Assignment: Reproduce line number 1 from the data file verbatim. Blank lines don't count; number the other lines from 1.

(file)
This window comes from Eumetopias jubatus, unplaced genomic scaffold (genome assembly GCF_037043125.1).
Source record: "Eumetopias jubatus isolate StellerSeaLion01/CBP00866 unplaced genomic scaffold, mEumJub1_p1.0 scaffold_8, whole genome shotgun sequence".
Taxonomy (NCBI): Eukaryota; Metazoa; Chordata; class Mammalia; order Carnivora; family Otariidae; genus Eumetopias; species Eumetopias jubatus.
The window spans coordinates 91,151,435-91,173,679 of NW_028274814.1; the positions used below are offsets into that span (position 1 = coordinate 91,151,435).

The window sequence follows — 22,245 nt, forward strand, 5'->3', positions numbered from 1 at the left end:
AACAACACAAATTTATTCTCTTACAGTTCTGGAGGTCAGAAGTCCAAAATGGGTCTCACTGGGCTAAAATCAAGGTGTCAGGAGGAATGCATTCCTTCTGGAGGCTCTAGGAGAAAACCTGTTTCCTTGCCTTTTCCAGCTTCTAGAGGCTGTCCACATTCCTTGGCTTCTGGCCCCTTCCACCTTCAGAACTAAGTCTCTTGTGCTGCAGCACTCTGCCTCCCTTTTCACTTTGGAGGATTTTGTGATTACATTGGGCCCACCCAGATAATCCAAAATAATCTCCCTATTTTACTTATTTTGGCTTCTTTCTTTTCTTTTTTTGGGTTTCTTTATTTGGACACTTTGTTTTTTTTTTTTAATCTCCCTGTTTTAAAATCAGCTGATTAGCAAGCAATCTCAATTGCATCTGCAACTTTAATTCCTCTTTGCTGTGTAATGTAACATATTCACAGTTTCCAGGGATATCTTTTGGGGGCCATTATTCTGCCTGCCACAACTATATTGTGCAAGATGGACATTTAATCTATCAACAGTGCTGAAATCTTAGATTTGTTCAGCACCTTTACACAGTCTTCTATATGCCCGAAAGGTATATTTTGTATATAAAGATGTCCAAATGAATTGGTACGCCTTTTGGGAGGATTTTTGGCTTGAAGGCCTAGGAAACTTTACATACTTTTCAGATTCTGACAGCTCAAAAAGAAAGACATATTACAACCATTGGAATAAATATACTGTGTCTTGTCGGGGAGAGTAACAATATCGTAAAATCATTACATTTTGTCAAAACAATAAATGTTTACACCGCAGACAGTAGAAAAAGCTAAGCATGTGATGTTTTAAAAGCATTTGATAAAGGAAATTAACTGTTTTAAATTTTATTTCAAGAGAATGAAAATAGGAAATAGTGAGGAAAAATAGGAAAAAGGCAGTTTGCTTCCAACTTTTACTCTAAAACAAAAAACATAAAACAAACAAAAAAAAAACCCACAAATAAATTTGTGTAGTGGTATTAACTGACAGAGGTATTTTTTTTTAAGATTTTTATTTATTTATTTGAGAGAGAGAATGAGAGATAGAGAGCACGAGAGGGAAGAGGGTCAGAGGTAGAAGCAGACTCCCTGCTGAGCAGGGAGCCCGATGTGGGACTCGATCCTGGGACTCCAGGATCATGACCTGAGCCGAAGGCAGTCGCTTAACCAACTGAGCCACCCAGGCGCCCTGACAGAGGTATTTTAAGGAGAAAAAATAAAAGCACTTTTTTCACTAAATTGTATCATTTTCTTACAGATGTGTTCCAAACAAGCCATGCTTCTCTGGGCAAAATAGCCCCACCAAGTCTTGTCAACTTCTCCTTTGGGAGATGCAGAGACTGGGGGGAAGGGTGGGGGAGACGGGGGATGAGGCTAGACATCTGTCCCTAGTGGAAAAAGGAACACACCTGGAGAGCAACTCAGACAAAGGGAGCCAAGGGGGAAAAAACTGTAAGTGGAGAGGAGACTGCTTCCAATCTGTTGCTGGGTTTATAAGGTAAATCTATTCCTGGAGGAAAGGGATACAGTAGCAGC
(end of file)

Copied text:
This window comes from Eumetopias jubatus, unplaced genomic scaffold (genome assembly GCF_037043125.1).